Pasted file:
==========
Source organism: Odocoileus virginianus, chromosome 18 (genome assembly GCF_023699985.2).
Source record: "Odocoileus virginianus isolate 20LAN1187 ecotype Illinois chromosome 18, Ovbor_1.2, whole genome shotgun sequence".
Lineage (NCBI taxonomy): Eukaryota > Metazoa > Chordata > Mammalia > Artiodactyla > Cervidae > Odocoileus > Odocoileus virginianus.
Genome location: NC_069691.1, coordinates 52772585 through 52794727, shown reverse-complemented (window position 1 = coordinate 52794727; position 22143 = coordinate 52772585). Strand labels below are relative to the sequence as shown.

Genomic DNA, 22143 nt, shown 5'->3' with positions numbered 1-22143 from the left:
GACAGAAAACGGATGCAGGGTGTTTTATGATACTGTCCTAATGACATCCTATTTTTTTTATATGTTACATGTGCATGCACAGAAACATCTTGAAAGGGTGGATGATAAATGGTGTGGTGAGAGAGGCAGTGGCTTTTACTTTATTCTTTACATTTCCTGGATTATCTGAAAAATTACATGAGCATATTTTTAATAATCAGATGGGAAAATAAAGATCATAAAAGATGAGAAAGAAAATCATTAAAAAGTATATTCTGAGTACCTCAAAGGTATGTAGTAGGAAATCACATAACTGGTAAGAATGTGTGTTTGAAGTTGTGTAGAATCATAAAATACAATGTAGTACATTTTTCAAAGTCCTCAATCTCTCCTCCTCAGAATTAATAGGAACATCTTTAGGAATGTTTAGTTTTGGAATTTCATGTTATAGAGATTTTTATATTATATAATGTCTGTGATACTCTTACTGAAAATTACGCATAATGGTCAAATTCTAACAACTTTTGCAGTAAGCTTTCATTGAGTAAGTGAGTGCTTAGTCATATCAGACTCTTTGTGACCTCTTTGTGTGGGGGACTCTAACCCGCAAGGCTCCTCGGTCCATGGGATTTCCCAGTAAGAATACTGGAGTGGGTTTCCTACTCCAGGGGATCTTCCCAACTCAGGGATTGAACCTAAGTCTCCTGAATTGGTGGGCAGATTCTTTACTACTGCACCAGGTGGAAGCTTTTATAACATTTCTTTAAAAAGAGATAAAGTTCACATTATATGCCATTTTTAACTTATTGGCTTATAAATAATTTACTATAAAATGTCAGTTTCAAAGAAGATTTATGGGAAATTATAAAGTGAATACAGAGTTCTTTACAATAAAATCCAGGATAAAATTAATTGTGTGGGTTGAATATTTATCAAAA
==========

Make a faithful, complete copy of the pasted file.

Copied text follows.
Source organism: Odocoileus virginianus, chromosome 18 (genome assembly GCF_023699985.2).
Source record: "Odocoileus virginianus isolate 20LAN1187 ecotype Illinois chromosome 18, Ovbor_1.2, whole genome shotgun sequence".
Lineage (NCBI taxonomy): Eukaryota > Metazoa > Chordata > Mammalia > Artiodactyla > Cervidae > Odocoileus > Odocoileus virginianus.
Genome location: NC_069691.1, coordinates 52772585 through 52794727, shown reverse-complemented (window position 1 = coordinate 52794727; position 22143 = coordinate 52772585). Strand labels below are relative to the sequence as shown.

Genomic DNA, 22143 nt, shown 5'->3' with positions numbered 1-22143 from the left:
GACAGAAAACGGATGCAGGGTGTTTTATGATACTGTCCTAATGACATCCTATTTTTTTTATATGTTACATGTGCATGCACAGAAACATCTTGAAAGGGTGGATGATAAATGGTGTGGTGAGAGAGGCAGTGGCTTTTACTTTATTCTTTACATTTCCTGGATTATCTGAAAAATTACATGAGCATATTTTTAATAATCAGATGGGAAAATAAAGATCATAAAAGATGAGAAAGAAAATCATTAAAAAGTATATTCTGAGTACCTCAAAGGTATGTAGTAGGAAATCACATAACTGGTAAGAATGTGTGTTTGAAGTTGTGTAGAATCATAAAATACAATGTAGTACATTTTTCAAAGTCCTCAATCTCTCCTCCTCAGAATTAATAGGAACATCTTTAGGAATGTTTAGTTTTGGAATTTCATGTTATAGAGATTTTTATATTATATAATGTCTGTGATACTCTTACTGAAAATTACGCATAATGGTCAAATTCTAACAACTTTTGCAGTAAGCTTTCATTGAGTAAGTGAGTGCTTAGTCATATCAGACTCTTTGTGACCTCTTTGTGTGGGGGACTCTAACCCGCAAGGCTCCTCGGTCCATGGGATTTCCCAGTAAGAATACTGGAGTGGGTTTCCTACTCCAGGGGATCTTCCCAACTCAGGGATTGAACCTAAGTCTCCTGAATTGGTGGGCAGATTCTTTACTACTGCACCAGGTGGAAGCTTTTATAACATTTCTTTAAAAAGAGATAAAGTTCACATTATATGCCATTTTTAACTTATTGGCTTATAAATAATTTACTATAAAATGTCAGTTTCAAAGAAGATTTATGGGAAATTATAAAGTGAATACAGAGTTCTTTACAATAAAATCCAGGATAAAATTAATTGTGTGGGTTGAATATTTATCAAAA